Sometimes after a long day at work, I look forward to washing dinner down with a fine glass of wine.
(Yes, even when I have work again the next day...)
Wouldn't it be nice if wine actually was beneficial to your health? Luckily for both of us, that's actually the case – for moderate quantities, anyway.
That's right. Wine – particularly red wine – can influence your health in a number of positive ways.
À votre santé!
For many of the positive effects of wine, the full benefits only come when you drink in moderation.
The concept of hormesis and the hormetic zone refers to the dosage of a particular substance or physical stress which causes a positive biological effect. Generally, these stressors have a J-shaped dose-response, where some exposure is "good for you" but continued exposure can cause damage.
The classic example is working out. Working out 3-6 times a week for an hour or 2 builds an impressive physique, but too much exercise can lead to injury and symptoms of overtraining.
So too for wine; a moderate amount of wine (and the alcohol in it) – a glass or two a night, maximum – can have positive effects. However, too much alcohol over time has the opposite effect – you can assume that most of the benefits in my list will dry up.
Of course, too much wine also leads to acute effects... like a terrible hangover that'll ruin your day.
The difference between red wine and white wine is red wine is fermented with the grape seeds and skin.
Leaving seeds and skins in wine while it ferments affects the color, but it also affects the composition of win. Most interestingly, red wines are richer in tannins and byproducts such as resveratrol than white wines
From what we know today, red wines tend to have more health-promoting effects than white wines. White wine does seem to have positive effects as well, but white wines also have a tendency to accumulate more toxic byproducts during fermentation such as acetaldehyde.
The French Paradox refers to the fact that the average French person has a much lower risk of heart disease, despite a diet that's full of rich foods and saturated fats. And, as you might expect by its inclusion in this post, a fair amount of wine.
Lots of different explanations have been proposed to make sense of this paradox. We can't entirely explain why the French diet is so healthy, unfortunately. The current thinking is there's something about the French diet that protects the eater from some of the adverse side effects.
One of those potential mitigating factors? Their aforementioned enjoyment of red wine.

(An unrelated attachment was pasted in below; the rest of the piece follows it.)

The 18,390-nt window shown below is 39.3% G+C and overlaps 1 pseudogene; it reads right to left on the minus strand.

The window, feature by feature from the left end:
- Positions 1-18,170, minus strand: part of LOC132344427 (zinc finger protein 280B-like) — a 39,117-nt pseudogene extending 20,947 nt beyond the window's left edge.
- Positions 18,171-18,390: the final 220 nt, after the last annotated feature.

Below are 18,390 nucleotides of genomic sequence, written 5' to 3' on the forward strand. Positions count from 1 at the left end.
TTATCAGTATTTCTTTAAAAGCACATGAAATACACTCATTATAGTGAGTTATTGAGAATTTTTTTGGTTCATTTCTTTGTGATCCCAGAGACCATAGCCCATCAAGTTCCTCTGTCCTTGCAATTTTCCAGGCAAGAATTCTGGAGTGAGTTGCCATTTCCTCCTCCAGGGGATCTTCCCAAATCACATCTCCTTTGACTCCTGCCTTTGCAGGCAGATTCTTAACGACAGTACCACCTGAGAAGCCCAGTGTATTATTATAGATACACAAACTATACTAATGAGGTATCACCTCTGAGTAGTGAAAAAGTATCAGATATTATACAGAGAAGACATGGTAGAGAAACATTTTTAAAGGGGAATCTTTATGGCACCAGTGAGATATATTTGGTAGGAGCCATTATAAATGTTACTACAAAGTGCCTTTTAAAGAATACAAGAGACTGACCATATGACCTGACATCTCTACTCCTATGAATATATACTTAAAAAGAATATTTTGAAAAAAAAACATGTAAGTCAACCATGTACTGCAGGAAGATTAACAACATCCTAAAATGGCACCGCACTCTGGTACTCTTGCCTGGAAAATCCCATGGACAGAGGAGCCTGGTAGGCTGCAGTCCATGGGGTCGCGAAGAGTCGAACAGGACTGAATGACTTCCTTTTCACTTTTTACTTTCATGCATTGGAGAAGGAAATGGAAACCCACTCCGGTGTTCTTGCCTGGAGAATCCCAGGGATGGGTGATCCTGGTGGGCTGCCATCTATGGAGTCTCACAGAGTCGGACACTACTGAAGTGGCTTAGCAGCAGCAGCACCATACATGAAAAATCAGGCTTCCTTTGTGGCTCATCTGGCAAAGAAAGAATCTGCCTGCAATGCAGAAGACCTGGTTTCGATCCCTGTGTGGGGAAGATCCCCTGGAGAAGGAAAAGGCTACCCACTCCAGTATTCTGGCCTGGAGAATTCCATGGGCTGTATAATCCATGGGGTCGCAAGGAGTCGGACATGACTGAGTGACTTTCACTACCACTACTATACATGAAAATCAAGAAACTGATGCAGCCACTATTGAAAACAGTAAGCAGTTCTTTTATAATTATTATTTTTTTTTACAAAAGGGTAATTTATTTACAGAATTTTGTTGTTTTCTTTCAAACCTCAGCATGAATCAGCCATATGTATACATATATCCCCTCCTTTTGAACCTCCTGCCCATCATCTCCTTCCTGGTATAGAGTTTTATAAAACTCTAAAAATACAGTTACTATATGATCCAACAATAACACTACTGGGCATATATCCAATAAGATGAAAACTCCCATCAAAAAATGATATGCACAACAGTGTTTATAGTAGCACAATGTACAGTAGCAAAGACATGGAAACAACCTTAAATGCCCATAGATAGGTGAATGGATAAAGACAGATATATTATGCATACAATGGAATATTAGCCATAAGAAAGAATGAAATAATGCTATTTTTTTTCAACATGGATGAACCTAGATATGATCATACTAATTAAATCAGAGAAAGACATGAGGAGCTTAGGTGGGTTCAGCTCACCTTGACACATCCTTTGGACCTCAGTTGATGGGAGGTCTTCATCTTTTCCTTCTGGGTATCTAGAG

That's right – the same biological effects we're discussing might explain some of that French longevity, and their generally lower levels of heart disease, cancer, and obesity.
At a surface level, red wine is nothing but grape juice that's been left to ferment and age.
Set that aside – if you dig a little bit deeper, red wine contains loads of biologically active organic compounds that can help explain the health benefits of drinking in moderation.
Resveratrol is a compound found in the skins of grapes, blueberries, raspberries, and other dark red fruits.
Official data is in some places contradictory, and resveratrol is poorly bioavailable (that is, your body breaks down a majority during digestion). However, scientists believe resveratrol on its own can help reduce the risk of heart failure or cardiovascular disease and convey a multitude of other beneficial effects on the body.
Resveratrol is also usually cited as the most influential compound in explaining the paradoxical health benefits of wine.
Flavanols and flavonols are two separate groups of compounds generally found in fruits and vegetables. Flavanols are much rarer than flavonols, but both are found in relatively high quantities in wine.
Both groups of compounds have antioxidant and anti-inflammatory effects, and can even help the body block "bad bacteria" from starting an infection.
In addition to resveratrol, red wine carries loads of other antioxidants—particularly malvidin, anthocyanin, and catechin—that can help reduce the risk of heart disease and boost the body's natural immune system.
Resveratrol is the most active ingredient in red wine, but these other antioxidants pack a punch on their own.
Ethyl alcohol or ethanol is the primary biologically active substance in wine. It's what makes you intoxicated.